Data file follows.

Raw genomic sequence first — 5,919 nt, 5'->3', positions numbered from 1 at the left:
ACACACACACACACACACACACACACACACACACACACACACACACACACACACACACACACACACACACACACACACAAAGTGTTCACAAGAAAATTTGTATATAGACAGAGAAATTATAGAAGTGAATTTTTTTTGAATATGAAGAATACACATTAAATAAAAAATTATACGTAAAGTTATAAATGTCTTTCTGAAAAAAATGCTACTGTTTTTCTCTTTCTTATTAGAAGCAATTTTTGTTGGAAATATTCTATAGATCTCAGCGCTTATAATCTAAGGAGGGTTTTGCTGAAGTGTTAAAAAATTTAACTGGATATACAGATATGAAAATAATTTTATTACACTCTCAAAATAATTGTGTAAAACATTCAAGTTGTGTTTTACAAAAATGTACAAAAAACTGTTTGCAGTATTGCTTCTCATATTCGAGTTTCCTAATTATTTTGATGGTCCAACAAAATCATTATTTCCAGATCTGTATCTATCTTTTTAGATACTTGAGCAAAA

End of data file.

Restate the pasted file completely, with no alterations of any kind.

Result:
Raw genomic sequence first — 5,919 nt, 5'->3', positions numbered from 1 at the left:
ACACACACACACACACACACACACACACACACACACACACACACACACACACACACACACACACACACACACACACACAAAGTGTTCACAAGAAAATTTGTATATAGACAGAGAAATTATAGAAGTGAATTTTTTTTGAATATGAAGAATACACATTAAATAAAAAATTATACGTAAAGTTATAAATGTCTTTCTGAAAAAAATGCTACTGTTTTTCTCTTTCTTATTAGAAGCAATTTTTGTTGGAAATATTCTATAGATCTCAGCGCTTATAATCTAAGGAGGGTTTTGCTGAAGTGTTAAAAAATTTAACTGGATATACAGATATGAAAATAATTTTATTACACTCTCAAAATAATTGTGTAAAACATTCAAGTTGTGTTTTACAAAAATGTACAAAAAACTGTTTGCAGTATTGCTTCTCATATTCGAGTTTCCTAATTATTTTGATGGTCCAACAAAATCATTATTTCCAGATCTGTATCTATCTTTTTAGATACTTGAGCAAAA